Justice Anand Venkatesh, judge of the Madras High Court
Justice Anand Venkatesh, judge of the Madras High Court
Litigation News

School Fees amid COVID-19: Madras HC allows Private Unaided Educational Institutions to collect 40% Tuition Fee by August 31 [Read Order]

The Court was dealing with pleas filed by unaided private educational institutions against a GO contended to have "virtually" halted institutions from collecting fees in the wake of the COVID-19 pandemic and lockdown.

Lydia Suzanne Thomas

The Madras High Court today allowed private educational institutions to collect 40% of tutition fees from students by August 31 as an advance fee, clarifying that this fee is to be calculated based on the tuition fee collected in the previous academic year i.e. 2019-2020 (Arockia Madha Matriculation HSS and ors v. The Chief Secy and anr).

The interim order was passed on a batch of petitions filed by unaided-private educational institutions against a State Government Order passed in the wake of the COVID-19 pandemic and lockdown. The GO was challenged for having virtually halted the collection of fees for the 2020-’21 academic session.

In light of the concerns raised by the petitioners and the need to balance the same with the interests of parents and students, the Court has issued the following directions:

  • 40% of the tuition fee as an advance fee should be paid before 31 August, with the tuition fee amount determined according to fee payments of the preceding academic year.

  • 35% of this year’s fees can be collected once schools resume their regular functioning, within two months of reopening,

  • Outstanding fee amounts from the previous academic sessions (if any), to be paid before September 30.

"This interim order passed by this Court will apply to all unaided private institutions across the State of Tamil Nadu."
Madras High Court

Acknowledging the uncertainty prevailing because of the COVID-19 pandemic, Justice N Anand Venkatesh observed today that, “This deadly virus is not going to leave us by fixing any date as an outer limit and it is not known for how many more months we are going to face the present situation.

In the meanwhile, the judge added that, "The education of the students cannot be put on a hold endlessly and they have to be engaged in studies.

While noting the enormous economic impact that the pandemic has had on earnings and livelihoods, the Court stated that it could not decide on all of the issues raised in the pleas.

Resultantly, it was necessary to prioritize the issues which require immediate attention, Justice Venkatesh noted.

The Court observed that unaided schools depend on fees collected from students during the academic session to remunerate their staff and begin functioning. However, they were unable to collect the same because of the Government Order.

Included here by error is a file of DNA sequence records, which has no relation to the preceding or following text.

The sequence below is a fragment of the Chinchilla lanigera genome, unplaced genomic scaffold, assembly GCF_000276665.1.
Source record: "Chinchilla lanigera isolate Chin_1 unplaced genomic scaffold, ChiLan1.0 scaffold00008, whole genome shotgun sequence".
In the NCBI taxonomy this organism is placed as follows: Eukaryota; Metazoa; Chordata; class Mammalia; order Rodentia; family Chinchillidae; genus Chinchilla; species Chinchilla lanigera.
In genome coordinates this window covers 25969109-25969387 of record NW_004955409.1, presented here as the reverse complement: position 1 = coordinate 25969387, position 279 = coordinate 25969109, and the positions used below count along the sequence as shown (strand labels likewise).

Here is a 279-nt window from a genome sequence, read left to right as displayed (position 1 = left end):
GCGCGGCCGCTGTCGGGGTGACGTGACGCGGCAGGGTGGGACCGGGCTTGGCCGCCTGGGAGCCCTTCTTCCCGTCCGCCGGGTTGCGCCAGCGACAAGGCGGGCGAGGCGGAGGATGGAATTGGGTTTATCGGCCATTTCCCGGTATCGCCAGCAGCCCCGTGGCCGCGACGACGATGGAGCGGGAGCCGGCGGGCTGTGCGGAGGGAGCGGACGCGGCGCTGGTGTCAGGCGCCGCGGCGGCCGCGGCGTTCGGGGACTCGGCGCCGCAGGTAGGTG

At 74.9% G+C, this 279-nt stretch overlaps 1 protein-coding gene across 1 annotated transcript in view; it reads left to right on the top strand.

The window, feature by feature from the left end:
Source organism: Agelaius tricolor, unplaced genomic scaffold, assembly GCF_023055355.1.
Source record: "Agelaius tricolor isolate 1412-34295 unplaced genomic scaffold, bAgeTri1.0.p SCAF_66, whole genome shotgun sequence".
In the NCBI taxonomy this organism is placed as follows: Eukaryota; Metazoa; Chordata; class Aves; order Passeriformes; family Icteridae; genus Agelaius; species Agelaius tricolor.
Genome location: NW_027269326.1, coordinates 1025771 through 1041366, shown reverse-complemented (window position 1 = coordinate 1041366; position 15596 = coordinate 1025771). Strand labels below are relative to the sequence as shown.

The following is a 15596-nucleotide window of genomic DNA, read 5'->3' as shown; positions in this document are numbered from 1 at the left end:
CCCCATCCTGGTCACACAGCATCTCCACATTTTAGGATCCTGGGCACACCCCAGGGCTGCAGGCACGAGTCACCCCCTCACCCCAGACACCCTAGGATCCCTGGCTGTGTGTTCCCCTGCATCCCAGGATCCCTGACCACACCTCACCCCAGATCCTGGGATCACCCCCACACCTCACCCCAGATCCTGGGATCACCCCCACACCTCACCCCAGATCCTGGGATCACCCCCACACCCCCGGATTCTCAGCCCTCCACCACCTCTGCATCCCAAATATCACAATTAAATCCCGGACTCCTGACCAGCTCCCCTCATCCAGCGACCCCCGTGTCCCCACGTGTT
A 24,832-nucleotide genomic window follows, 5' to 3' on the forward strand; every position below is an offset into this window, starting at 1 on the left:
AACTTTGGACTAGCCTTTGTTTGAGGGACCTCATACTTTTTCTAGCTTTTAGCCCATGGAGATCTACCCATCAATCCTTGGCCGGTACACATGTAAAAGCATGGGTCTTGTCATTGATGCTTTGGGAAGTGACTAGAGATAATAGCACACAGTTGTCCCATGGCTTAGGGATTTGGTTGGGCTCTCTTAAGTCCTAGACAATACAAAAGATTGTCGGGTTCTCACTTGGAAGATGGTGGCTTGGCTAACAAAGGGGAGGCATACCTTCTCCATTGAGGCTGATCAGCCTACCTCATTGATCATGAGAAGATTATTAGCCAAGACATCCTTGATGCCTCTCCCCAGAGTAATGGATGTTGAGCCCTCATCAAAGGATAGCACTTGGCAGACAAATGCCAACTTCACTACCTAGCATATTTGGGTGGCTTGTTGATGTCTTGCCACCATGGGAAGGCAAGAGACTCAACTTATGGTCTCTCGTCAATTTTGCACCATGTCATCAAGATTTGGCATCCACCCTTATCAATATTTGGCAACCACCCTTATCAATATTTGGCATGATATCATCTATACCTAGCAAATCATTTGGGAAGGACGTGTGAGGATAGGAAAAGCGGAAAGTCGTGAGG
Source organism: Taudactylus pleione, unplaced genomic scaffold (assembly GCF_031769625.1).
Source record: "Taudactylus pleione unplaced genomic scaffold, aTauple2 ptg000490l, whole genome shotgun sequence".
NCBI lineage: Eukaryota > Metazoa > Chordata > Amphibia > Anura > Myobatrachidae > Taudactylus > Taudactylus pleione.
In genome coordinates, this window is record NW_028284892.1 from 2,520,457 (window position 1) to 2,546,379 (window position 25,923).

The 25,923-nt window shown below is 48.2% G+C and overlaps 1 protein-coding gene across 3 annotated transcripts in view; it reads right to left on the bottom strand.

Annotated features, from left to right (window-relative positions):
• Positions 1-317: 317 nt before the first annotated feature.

On the other side is the burden that tuition fees impose on parents with straitened means during the pandemic period, it was noted.

The petitioners had submitted that reserves and contingency funds were being used to pay staff salaries. Justice Venkatesan observed that the process could not continue indefinitely.

Responding to the Court's direction, the State Government had proposed a fee structure that would involve the payment of 75% of the fees for the academic year in three instalments, while permitting the remainder to be paid once schools reopen and begin functioning regularly.

Each instalment was to comprise 25% of the tuition fee, as per the State proposal. However, this was opposed by the petitioners, who argued for a higher percentage to be collected in the first instalment.

Responding to their concerns, the Court increased the amount payable in the first instalment to 40% and directed for the remaining amount to be paid within two months after schools reopen physically.

Inter alia, the Court further directed that:

  • Students who have paid the entire fee amount can not claim a refund;

  • The Fee Committee already constituted is to initiate the process of determining the fee payable to each private unaided institution in the State of Tamil Nadu, beginning in August;

  • Teaching and Non-Teaching staff may not seek increments in salary until the situation eases/ after further Court Orders

Further, directions were issued to the Government to make academic supplies available to students from households facing financial difficulties.

This direction is issued purely in the interest of the students who should not be deprived of education due to their inability to purchase text books and note books, the Court said.

Before parting with the matter, the Court also clarified that the directions issued to the Fee Committee would not come in the way of institutions who have challenged the Committee’s jurisdiction and have pleas pending before the High Court or the Supreme Court.

The batch of pleas has been posted for further hearings on October 5, 2020.

Read today's Order:

Madras HC Order dated July 17, 2020.pdf
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